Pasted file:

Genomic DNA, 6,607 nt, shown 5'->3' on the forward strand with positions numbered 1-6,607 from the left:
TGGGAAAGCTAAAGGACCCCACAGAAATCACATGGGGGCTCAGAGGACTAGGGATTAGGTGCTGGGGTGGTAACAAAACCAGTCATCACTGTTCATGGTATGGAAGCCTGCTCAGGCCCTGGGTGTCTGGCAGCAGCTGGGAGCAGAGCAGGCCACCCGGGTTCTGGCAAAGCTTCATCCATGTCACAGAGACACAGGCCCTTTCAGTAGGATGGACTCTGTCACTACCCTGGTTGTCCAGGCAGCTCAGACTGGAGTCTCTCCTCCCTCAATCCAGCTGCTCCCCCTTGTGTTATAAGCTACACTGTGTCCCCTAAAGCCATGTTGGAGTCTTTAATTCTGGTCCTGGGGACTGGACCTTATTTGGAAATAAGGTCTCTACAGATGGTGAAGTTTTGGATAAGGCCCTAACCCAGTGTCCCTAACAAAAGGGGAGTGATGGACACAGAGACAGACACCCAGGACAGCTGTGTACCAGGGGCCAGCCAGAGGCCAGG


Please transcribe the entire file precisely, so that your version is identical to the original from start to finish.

Genomic DNA, 6,607 nt, shown 5'->3' on the forward strand with positions numbered 1-6,607 from the left:
TGGGAAAGCTAAAGGACCCCACAGAAATCACATGGGGGCTCAGAGGACTAGGGATTAGGTGCTGGGGTGGTAACAAAACCAGTCATCACTGTTCATGGTATGGAAGCCTGCTCAGGCCCTGGGTGTCTGGCAGCAGCTGGGAGCAGAGCAGGCCACCCGGGTTCTGGCAAAGCTTCATCCATGTCACAGAGACACAGGCCCTTTCAGTAGGATGGACTCTGTCACTACCCTGGTTGTCCAGGCAGCTCAGACTGGAGTCTCTCCTCCCTCAATCCAGCTGCTCCCCCTTGTGTTATAAGCTACACTGTGTCCCCTAAAGCCATGTTGGAGTCTTTAATTCTGGTCCTGGGGACTGGACCTTATTTGGAAATAAGGTCTCTACAGATGGTGAAGTTTTGGATAAGGCCCTAACCCAGTGTCCCTAACAAAAGGGGAGTGATGGACACAGAGACAGACACCCAGGACAGCTGTGTACCAGGGGCCAGCCAGAGGCCAGG